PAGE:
After a brief intermission, the only male participant, baritone Stephen Barchi and his pianist Alexander Tarras De Sina took center stage, in Brahms' 'Feldeinsamkeit.' This song requires rock solid legato and a well developed mezza voce to achieve a hushed quality essential in this piece. While Barchi has the right voice for a piece best sung by a male voice, the initial run-through was taken at too slow a tempo, resulting in laboured legato. At Ameling's suggestion, a quicker tempo was adopted and the result was immediate. The teacher appeared pleased with Barchi's vocal qualities and worked extensively with the duo. If one were to nitpick, there wasn't a sense of bliss, or a smile in the voice, in Ameling's own choice of words. A recording of Ameling's own singing of this song was played - gorgeous by the way, and to these ears much preferable to some of the other famous versions like the one by Schwarzkopf. Too bad they didn't also play Dietrich Fischer-Dieskau with Jorg Demus at the piano, as FiDi's rendition is the gold standard for me.  The final participant was soprano Lucy Fitz-Gibbon singing the lovely 'Auch kleine Dinge,' the first song from Italienisches Liederbuch by Hugo Wolf. Her pianist was Nina Horvath.  Fitz-Gibbon possesses a high soprano of exceptional clarity, an attractive timbre that immediately engages one's ear. On the debit side, the voice also has a fast vibrato bordering on a tremolo that occasionally intrudes. She also has a tendency to suppress the consonants, so Ameling worked with her on German diction and to bring clarity to the text, and to improve her body language onstage. The recording chosen by Ameling for illustration was the version by Dietrich Fischer-Diekau. Although occasionally sung by a man, this first song of the cycle is usually assigned to a woman. Once again, after a few pointers, Fitz-Gibbon sang the song beautifully.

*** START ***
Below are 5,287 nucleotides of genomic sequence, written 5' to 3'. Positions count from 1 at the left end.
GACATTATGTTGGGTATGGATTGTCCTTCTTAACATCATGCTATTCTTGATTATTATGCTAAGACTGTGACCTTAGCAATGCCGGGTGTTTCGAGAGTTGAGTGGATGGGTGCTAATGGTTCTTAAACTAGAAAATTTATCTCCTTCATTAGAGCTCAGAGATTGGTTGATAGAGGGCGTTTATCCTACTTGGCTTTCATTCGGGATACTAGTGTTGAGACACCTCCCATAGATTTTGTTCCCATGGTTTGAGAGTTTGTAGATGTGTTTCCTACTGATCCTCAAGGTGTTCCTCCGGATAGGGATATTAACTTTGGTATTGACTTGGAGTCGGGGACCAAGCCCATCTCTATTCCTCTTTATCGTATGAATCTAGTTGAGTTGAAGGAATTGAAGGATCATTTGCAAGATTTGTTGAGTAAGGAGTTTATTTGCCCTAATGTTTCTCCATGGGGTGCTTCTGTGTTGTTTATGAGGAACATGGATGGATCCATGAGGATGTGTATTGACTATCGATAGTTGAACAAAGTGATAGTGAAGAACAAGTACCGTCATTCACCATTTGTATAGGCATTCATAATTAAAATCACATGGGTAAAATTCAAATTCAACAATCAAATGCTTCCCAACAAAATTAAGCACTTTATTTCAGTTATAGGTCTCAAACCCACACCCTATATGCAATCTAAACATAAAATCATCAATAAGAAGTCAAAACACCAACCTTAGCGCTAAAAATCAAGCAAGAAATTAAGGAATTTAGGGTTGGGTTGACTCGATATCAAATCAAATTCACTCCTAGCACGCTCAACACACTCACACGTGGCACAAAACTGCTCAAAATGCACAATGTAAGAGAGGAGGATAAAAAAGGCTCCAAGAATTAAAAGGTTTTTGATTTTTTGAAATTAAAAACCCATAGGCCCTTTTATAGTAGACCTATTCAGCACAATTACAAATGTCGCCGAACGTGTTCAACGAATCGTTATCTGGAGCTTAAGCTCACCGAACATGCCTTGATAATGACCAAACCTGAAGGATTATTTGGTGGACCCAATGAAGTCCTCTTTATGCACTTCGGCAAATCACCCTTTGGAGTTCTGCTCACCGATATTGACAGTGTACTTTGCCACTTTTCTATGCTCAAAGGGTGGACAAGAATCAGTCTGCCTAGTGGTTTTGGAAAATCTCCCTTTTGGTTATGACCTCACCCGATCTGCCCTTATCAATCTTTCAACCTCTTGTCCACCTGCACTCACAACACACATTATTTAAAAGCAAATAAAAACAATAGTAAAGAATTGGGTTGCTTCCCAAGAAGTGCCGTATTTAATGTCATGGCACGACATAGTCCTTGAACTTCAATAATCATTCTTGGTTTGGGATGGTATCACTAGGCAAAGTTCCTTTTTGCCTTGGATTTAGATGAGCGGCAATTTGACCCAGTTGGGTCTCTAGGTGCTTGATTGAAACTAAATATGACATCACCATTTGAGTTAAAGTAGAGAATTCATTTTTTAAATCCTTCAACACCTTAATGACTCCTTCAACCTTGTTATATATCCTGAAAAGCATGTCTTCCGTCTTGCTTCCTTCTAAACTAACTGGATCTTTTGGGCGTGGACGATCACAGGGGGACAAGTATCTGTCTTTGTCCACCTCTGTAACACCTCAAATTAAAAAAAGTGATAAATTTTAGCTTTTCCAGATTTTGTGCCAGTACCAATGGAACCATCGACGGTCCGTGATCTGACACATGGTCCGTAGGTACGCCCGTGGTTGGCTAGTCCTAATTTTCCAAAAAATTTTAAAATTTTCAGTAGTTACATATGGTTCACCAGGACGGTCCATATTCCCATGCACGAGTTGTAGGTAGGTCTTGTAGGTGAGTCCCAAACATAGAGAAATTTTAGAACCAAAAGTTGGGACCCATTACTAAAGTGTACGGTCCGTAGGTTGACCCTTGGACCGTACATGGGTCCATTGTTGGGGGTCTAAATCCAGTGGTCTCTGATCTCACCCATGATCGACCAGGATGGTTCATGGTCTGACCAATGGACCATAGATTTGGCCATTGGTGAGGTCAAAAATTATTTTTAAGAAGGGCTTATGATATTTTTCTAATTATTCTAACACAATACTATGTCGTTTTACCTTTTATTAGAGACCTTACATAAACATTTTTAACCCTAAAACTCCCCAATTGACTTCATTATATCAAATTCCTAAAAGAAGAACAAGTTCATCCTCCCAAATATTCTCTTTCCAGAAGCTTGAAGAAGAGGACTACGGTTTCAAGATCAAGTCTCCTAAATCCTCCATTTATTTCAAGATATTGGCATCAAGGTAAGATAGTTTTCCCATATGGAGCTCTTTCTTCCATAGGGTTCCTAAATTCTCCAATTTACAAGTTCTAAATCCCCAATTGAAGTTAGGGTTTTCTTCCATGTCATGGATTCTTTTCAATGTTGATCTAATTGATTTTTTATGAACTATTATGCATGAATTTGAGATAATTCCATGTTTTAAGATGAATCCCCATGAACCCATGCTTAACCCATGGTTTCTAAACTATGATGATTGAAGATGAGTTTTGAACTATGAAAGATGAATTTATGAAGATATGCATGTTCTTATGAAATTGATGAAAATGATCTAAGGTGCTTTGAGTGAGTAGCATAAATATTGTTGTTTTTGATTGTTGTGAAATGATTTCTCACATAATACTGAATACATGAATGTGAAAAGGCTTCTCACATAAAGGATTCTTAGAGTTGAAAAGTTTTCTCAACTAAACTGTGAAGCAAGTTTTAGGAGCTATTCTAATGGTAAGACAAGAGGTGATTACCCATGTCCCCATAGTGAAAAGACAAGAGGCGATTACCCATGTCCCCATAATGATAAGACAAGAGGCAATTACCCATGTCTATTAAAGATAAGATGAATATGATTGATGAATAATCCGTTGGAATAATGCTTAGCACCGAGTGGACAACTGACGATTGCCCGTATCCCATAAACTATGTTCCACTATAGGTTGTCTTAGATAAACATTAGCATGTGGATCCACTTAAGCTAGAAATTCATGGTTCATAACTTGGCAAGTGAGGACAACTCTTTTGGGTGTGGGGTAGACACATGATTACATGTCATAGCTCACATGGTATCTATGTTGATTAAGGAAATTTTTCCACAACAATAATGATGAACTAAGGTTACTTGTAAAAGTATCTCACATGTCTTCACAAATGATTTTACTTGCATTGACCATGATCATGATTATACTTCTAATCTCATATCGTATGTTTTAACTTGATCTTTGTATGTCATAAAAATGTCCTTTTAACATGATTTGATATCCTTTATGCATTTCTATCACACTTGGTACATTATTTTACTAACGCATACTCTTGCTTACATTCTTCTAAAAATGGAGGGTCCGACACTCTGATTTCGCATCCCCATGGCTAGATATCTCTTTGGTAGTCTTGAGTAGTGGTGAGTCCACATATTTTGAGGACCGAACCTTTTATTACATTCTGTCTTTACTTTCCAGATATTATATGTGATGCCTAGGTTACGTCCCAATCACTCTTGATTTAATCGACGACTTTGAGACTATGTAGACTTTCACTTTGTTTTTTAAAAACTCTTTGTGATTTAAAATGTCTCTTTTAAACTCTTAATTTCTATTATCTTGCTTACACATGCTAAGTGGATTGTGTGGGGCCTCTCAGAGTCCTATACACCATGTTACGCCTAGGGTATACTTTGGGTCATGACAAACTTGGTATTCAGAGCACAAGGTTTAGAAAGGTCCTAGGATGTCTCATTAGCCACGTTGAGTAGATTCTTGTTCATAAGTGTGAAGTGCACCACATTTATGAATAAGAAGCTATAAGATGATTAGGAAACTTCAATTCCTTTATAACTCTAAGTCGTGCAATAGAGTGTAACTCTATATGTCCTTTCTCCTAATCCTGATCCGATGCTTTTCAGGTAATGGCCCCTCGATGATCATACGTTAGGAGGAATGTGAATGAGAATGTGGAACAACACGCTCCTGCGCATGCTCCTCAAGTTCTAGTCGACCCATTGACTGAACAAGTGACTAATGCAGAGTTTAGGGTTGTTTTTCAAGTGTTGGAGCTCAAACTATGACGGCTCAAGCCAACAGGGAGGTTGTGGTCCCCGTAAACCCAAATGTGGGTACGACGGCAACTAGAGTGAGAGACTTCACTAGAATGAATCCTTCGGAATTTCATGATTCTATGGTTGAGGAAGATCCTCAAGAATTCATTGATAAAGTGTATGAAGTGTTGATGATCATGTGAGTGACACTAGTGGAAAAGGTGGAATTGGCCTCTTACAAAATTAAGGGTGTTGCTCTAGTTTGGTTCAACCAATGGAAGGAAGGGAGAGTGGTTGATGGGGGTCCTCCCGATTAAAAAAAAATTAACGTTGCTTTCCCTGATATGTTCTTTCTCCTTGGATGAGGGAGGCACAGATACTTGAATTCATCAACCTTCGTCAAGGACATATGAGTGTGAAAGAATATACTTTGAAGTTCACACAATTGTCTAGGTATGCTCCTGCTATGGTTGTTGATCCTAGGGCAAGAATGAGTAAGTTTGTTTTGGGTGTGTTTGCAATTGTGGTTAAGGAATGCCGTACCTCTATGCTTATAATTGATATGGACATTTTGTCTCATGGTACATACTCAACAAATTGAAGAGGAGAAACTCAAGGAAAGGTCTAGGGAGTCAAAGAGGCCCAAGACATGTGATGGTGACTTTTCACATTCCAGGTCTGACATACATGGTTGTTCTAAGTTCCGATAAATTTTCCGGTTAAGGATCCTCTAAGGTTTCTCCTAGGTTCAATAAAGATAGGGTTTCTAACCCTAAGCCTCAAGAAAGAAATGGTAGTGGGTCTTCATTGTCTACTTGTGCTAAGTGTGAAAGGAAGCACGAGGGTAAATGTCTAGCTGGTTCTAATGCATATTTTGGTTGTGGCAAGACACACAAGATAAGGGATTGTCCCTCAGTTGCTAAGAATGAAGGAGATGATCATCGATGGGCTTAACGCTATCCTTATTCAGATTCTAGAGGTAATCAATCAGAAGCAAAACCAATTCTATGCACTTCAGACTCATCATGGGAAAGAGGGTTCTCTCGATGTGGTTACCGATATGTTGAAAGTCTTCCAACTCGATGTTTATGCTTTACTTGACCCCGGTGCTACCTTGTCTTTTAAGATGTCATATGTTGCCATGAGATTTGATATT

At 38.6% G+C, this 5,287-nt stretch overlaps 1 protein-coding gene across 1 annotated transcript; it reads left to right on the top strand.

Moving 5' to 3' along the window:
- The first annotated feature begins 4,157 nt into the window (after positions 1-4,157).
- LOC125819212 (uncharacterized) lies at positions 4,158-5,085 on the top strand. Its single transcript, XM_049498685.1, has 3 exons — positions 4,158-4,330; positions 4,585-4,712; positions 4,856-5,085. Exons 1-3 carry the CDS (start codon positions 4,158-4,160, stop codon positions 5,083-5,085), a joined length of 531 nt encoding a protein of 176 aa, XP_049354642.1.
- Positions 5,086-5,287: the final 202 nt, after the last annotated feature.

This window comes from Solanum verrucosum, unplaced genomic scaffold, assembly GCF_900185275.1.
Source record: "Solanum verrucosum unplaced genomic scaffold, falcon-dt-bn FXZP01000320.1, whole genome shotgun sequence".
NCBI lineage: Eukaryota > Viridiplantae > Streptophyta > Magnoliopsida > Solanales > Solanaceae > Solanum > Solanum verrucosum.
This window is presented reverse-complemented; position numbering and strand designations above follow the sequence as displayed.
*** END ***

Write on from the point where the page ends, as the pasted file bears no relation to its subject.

Soprano Lucy Fitz-Gibbon and pianist Nina Horvath (Photo: Joseph So)

After three hours, the masterclass came to an end. Douglas McNabney came on stage to publicly thank Mme Ameling, and to present her with a lovely bouquet. All the singers undoubtedly benefited from her pearls of wisdom, and I'm sure they look forward to a week of intensive work with the Dutch soprano, to be followed by two other eminent pianist/coaches, Michael McMahon and Julius Drake. Incidentally, tomorrow (Thursday) at 1:30 pm, as part of the Festival Insiders feature, Rick Phillips will be interviewing Ameling in the Geiger-Torel Room at the Edward Johnson Building. This is something not to be missed by admirers of Elly Ameling.

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Monday, 15 July 2013

Ben Heppner New Host of CBC Saturday Afternoon At the Opera

New episodes with Heppner begin September 7, 2013Saturday Afternoon at the Opera airs on CBC Radio 2 at 1 p.m. (2p.m. AT, 2:30 NT)
Tweet this release:
July 15, 2013 – CBC announces that acclaimed Canadian tenor Ben Heppner will be the new host of CBC Radio 2’s Saturday Afternoon at the Opera starting on September 7, 2013. Heppner will continue to bring listeners the finest opera productions and recordings from around the world.
Click here to watch an exclusive CBC Music interview with Ben Heppner
Born and raised in Dawson Creek, B.C., Heppner has become one the world’s pre-eminent dramatic tenors. After winning the CBC Talent Competition back in 1979 and gaining international recognition as a winner of the Metropolitan Opera Competition in 1988, Heppner became one of the most celebrated tenors of his time. Possessing a voice that is uniquely lyrical and powerful, Heppner has received multiple JUNO and Grammy Awards throughout his career. He is now bringing his voice to the airwaves of CBC Radio 2.